Despite the challenges – among them, of securing an abundant and inexpensive water supply – the Garden has become a verdant oasis in the midst of a now highly urbanised landscape. Theme gardens, visitors’ facilities, a large and active environmental education programme, concerts, conferences and masses of happy visitors have transformed it from a staid research institution to a great public asset.
A brand new Biodiversity Centre was built in 2004 alongside the National Herbarium, to house the new Head Office of what soon became the South African National Biodiversity Institute. From its humble beginnings as a herbarium collection, botany, and indeed biodiversity, has now found a home in the delightful surroundings of the Pretoria National Botanical Garden.
The red-flowering Kogelberg endemic Brunia stokoei blooms brightly against the backdrop of The southernmost outliers of Afrotemperate Forest occur along the streams and deep dark waters of the Disa and Leopard’s kloofs.
In 1940, Harold Porter, an architect and town developer with a keen interest in plants (having been Chairman of the Transvaal Horticultural Society in 1925), obtained rights to a large stretch of land at the mouth of a pair of narrow valleys running down to the sea from the rugged peaks of the Kogelberg. In 1950 he started work on what is today a little gem of a garden, the Harold Porter National Botanical Garden. He was not to live to see his dream fully realised, but, after his death in 1958, his garden was donated to the National Botanic Gardens, and incorporated into the nascent national network in 1959.
The Garden today covers 200 hectares and includes four distinct vegetation types – Hangklip Sand Fynbos, Kogelberg Sandstone Fynbos, Overberg Dune Strandveld and Southern Afrotemperate Forest. Fynbos covers the steep slopes of the Kogelberg, with pockets of Afrotemperate Forest in the deeply incised valleys of the Disa and Leopard’s Kloof streams. The streams flow through a dense wetland of Palmiet Prionium serratum before reaching the sea across a narrow band of Dune Strandveld.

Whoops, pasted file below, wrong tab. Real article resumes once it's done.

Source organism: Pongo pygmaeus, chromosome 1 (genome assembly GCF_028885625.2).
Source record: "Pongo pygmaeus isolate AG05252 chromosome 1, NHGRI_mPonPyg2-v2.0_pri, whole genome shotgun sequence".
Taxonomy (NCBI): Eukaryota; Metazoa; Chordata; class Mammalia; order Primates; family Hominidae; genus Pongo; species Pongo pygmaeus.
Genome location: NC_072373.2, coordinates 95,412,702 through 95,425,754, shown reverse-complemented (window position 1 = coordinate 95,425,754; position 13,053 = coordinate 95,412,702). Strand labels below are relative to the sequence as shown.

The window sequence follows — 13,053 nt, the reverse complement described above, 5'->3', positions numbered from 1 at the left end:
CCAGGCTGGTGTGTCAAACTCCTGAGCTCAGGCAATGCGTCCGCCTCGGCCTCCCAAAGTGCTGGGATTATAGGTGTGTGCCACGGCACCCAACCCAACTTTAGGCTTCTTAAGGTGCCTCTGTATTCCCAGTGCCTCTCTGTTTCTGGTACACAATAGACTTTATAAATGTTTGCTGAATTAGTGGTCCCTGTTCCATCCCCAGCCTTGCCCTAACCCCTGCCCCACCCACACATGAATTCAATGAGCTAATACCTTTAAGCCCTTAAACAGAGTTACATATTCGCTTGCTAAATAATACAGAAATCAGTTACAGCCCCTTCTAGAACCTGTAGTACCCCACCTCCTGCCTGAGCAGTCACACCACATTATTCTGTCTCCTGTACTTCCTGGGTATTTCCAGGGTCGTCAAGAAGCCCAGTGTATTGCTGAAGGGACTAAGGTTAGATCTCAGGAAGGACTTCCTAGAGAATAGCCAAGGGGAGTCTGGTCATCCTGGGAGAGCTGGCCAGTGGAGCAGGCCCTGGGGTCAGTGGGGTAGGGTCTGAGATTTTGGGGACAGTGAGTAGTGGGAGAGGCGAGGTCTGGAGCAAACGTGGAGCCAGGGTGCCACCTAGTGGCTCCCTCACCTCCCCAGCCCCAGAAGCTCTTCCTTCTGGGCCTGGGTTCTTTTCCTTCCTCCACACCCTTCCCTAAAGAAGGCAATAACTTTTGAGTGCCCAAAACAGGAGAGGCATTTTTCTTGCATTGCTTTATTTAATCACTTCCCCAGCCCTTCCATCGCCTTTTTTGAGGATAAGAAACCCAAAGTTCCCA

Kirstenbosch Trip Packages Photo Gallery
The Garden has seen a succession of 12 curators during the half century of its development. Somewhat miraculously, none of them has tried to force changes upon the design of the 10 hectares of cultivated garden. Fires and floods – some of devastating proportions – have kept curators and the team of gardeners focused on maintaining a simple but effective formula for success. A well-designed circular path, with a second path radiating deeper into the valleys and over a mountain spur, provides visitors with a most delightful walk through theme gardens of coastal and mountain fynbos, dune, forest, wetland and, most recently established, limestone-fynbos ecosystems. Easily accessible walkways lead visitors to the deep dark amber pools of the Disa stream, edged by large specimens of Cape Holly Ilex mitis, Cape Beech Rapanea melanophloeos, Hard Pear Olinia ventosa, Rooiels Cunonia capensis and Keurboom Virgilia capensis. At the head of the valley a high waterfall cascades down into a small pool, above which the Red Disa Disa uniflora may be seen flowering during midsummer.
In January 1773, during one of his wanderings in search of new plants for Kew, the indefatigable Francis Masson ascended the steep rocky pass over the Hottentots Holland Mountains and descended into the valley of the Palmiet River. Of this area, the Scottish gardener had the following to say:
‘These mountains abound with a great number of curious plants, and are, I believe, the richest mountains in Africa for a botanist.
Masson was entering the Kogelberg, which botanists – more than two centuries later -still regard as the epicentre of the floral richness of the Cape Floral Kingdom. Kogelberg was included as part of the Cape Floristic Region World Heritage Site inscribed by UNESCO in 2002 (along with Kirstenbosch and the Cape Peninsula). It was here, on the coast below the high mountains of the Kogelberg, that a small private botanical garden was established in 1950, and aptly named Shangri-La’ – a place of peace and harmony. This stretch of land was to become the future Harold Porter National Botanical Garden.
The Critically Endangered Match Stick Pagoda Mimetes hottentoticus is endemic to the Kogelberg.
South Africa’s national flower, the King Protea Protea cynaroides, grows abundantly in the Harold Porter National Botanical Garden.
The Kogelberg flora has 1 882 plant species, many of these endemics, and including representatives of the Cape endemic families Penaeaceae and Bruniaceae, which can be seen in the Garden. The mountainsides are rich in restios, ericas and proteas, with fine specimens of the country’s national flower, the King Protea Protea cynaroides, being a special feature.